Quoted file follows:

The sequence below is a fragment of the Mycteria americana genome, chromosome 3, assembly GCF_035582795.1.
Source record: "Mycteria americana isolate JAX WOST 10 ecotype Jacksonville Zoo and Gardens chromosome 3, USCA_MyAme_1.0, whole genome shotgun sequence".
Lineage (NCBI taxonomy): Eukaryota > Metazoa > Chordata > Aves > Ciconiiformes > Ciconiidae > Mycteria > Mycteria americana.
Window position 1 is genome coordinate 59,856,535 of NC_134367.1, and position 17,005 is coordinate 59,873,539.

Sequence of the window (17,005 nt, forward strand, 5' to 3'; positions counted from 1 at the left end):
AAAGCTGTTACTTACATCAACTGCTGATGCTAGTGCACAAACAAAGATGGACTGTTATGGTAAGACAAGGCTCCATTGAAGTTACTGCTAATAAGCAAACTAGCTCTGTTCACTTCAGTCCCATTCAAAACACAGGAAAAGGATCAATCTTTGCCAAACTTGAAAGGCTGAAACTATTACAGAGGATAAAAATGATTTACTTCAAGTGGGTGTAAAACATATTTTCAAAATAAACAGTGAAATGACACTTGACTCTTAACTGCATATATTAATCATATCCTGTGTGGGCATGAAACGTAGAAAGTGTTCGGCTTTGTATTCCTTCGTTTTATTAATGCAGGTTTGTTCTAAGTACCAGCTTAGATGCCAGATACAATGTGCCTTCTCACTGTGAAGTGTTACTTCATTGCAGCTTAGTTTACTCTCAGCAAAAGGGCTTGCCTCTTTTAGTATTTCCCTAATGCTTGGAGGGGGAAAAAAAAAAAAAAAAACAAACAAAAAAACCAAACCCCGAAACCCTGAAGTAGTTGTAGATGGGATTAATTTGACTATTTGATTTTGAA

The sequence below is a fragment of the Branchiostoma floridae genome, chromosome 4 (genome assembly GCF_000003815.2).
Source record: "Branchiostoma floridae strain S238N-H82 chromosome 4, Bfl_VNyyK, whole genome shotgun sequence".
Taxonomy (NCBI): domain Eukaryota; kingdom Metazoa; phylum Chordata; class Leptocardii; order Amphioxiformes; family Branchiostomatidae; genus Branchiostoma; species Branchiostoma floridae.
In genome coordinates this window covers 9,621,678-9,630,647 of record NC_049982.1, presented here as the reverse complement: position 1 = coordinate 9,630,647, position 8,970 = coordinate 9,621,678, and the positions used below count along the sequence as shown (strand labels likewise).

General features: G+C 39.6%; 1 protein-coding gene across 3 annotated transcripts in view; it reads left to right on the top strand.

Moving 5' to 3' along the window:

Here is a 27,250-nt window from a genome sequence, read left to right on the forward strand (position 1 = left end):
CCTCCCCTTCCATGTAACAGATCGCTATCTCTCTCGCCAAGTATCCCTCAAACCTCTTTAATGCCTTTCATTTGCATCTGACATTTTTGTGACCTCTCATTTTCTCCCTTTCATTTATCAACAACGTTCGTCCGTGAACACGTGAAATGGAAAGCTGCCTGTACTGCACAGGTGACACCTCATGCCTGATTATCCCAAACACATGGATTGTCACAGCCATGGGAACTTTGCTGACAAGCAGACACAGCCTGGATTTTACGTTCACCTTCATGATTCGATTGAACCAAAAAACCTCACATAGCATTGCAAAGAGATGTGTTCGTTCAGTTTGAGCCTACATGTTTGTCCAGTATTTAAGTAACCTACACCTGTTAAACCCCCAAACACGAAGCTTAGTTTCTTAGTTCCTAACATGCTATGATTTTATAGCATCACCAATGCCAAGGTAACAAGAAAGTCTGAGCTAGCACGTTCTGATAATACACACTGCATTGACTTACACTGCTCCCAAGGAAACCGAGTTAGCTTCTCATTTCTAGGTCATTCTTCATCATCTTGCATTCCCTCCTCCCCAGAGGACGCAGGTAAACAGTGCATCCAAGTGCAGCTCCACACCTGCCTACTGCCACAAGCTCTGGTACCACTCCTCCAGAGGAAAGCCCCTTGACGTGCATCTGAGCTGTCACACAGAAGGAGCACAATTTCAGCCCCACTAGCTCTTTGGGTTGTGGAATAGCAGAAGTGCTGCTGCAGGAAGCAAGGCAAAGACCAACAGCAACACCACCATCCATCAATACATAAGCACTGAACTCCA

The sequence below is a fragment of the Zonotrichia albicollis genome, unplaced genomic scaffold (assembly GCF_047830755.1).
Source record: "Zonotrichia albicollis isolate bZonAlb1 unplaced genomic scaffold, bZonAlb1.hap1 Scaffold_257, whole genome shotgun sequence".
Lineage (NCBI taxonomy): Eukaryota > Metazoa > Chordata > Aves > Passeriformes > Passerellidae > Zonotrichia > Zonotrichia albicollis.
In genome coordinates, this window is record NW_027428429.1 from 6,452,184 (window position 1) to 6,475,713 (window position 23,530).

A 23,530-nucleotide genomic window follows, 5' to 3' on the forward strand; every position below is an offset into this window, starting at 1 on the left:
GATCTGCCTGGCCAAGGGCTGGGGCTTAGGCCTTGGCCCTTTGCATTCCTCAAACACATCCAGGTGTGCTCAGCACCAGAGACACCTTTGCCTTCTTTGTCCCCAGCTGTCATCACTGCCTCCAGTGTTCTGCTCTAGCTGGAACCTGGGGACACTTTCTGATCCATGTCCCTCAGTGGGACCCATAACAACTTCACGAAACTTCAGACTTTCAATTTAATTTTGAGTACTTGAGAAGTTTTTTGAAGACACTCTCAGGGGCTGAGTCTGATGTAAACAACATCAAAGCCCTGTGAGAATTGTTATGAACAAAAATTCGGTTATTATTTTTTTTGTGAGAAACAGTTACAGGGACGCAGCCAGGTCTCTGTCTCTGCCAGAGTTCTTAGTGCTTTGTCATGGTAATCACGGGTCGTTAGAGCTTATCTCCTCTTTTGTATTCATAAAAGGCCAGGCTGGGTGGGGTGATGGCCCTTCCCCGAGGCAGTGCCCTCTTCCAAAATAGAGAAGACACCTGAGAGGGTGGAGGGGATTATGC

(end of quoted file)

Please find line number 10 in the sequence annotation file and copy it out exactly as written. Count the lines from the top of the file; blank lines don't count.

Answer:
In genome coordinates this window covers 9,621,678-9,630,647 of record NC_049982.1, presented here as the reverse complement: position 1 = coordinate 9,630,647, position 8,970 = coordinate 9,621,678, and the positions used below count along the sequence as shown (strand labels likewise).